The poems of Robert Frost are generally on the surface reflections of nature, but there is always a deeper meaning. In the four poems "The Road Not Taken," "After Apple Picking," "Birches," and "Desert Place," the common underlying theme is the contemplation of life and death. In each of these poems, Frost alludes to some aspect of his life or his approaching death.
In the first of the poems, "The Road Not Taken," Frost reflects upon his life, pointing out that early on he came to a fork in the road of his life where he had to choose either one path or the other. He would have liked to take them both but recognized that once he took one of them, it was likely he would never make it back to the fork to choose the other, so he chose the road that seemed less traveled. There is a hint of wistfulness in the poem, suggesting that he wished he could go back and travel the second road as well. He states, "Oh, I marked the first for another day!" suggesting that he fully intended to go back another day and take that second road so that he would not miss anything from either road. Yet he never made it back there. Now in the last analysis, although he is content with the choice he made, concluding, "Two roads diverged in a wood, and I/I took the one less traveled by/And that has made all the difference," he nevertheless remains sharply aware that to take the road he took required the sacrifice of the other and all of the experiences that he might have had while on it (Frost 96).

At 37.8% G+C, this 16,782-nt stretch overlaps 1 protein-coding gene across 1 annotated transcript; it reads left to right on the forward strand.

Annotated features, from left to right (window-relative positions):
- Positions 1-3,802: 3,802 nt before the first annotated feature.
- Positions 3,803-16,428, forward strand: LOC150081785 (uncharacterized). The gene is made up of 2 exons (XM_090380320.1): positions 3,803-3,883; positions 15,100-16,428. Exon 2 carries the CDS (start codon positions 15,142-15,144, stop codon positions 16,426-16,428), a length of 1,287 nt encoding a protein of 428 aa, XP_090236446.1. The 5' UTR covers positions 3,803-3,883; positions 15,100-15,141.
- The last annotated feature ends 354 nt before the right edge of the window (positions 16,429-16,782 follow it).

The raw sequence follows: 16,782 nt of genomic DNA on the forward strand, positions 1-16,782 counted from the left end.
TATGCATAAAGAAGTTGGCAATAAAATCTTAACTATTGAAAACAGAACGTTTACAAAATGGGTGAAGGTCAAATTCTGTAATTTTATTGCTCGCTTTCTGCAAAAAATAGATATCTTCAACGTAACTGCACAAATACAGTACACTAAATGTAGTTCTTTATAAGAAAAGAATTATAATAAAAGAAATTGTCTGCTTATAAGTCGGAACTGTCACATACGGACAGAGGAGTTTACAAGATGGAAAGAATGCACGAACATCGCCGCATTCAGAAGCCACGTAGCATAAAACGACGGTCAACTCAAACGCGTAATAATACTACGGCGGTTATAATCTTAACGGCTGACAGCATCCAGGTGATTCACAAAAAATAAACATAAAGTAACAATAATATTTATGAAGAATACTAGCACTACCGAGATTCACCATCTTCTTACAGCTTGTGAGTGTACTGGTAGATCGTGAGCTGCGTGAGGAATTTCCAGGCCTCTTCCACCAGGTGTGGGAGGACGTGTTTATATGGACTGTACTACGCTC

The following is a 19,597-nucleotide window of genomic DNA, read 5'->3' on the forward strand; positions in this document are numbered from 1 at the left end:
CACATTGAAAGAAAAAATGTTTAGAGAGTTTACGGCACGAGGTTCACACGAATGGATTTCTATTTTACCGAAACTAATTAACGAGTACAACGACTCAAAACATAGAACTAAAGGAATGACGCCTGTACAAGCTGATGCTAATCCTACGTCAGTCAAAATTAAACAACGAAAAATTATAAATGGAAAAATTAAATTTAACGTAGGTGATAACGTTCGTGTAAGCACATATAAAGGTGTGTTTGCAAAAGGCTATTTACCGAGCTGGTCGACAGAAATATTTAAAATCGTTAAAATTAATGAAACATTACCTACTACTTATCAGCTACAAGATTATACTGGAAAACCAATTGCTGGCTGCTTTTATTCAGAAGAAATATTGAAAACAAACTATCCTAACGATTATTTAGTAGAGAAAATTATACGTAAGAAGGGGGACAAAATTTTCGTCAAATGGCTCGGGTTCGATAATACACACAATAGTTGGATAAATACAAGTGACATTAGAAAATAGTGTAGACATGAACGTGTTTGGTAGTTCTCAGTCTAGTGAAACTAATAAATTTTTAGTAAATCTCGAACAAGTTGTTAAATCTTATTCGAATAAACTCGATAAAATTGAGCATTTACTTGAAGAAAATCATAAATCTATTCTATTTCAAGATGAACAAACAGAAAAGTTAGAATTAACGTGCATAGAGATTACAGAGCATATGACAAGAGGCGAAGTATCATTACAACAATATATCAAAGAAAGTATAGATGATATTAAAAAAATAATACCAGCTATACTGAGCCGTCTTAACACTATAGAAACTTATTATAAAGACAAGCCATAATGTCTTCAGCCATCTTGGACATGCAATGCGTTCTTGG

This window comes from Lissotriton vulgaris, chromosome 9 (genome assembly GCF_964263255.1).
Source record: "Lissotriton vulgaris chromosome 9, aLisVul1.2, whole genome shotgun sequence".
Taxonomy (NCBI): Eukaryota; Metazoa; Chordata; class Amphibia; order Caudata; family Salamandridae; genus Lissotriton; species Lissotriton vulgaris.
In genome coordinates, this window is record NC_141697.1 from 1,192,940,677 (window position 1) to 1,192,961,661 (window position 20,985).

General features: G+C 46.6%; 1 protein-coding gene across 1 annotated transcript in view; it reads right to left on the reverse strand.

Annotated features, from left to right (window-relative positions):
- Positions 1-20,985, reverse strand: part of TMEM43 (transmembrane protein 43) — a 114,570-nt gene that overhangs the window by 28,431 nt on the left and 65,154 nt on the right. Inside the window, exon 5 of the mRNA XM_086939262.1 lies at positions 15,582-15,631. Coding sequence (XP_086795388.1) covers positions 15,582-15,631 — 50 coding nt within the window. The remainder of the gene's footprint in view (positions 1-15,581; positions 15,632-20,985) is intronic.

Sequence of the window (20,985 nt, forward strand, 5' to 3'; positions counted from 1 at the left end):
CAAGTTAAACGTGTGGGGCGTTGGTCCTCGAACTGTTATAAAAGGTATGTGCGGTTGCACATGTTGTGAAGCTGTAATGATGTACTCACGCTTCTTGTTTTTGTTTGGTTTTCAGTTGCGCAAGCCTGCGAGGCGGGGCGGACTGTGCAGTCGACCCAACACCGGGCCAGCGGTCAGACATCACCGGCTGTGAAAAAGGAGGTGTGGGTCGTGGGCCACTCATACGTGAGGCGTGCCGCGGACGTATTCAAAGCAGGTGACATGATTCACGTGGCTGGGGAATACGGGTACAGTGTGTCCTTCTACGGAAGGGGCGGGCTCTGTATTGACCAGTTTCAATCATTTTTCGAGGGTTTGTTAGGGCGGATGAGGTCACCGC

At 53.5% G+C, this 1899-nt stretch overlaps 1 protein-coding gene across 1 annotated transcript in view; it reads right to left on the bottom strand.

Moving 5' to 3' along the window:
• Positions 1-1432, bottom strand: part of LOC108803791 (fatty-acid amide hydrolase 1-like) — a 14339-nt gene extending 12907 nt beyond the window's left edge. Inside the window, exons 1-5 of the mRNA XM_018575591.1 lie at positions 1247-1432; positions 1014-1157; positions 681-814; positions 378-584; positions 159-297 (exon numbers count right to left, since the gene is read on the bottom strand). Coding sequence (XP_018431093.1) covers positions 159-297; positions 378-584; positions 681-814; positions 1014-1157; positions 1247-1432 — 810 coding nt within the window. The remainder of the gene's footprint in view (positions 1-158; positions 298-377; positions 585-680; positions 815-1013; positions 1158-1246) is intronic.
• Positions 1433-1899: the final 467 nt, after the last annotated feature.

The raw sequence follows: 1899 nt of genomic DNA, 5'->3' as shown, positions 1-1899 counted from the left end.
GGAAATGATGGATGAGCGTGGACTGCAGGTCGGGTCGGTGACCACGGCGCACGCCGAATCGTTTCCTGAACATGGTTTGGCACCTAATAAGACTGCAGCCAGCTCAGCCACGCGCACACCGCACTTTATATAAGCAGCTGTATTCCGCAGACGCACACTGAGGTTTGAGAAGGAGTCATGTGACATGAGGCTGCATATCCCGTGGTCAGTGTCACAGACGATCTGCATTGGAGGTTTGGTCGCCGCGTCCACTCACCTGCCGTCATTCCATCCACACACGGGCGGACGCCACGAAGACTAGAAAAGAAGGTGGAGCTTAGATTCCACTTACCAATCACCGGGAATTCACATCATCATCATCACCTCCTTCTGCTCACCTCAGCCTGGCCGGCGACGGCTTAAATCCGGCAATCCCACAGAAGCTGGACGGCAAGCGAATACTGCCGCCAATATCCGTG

In "After Apple Picking," Frost is ostensibly talking about his weariness after picking a great load of apples, but in reality he is suggesting that he is weary after living a long life. He says, "I am overtired/Of the great harvest I myself desired/There were ten thousand thousand fruit to touch/Cherish in hand, lift down, and not let fall" (Frost 17). The "ten thousand thousand" apples are days of Frost's life, each of which had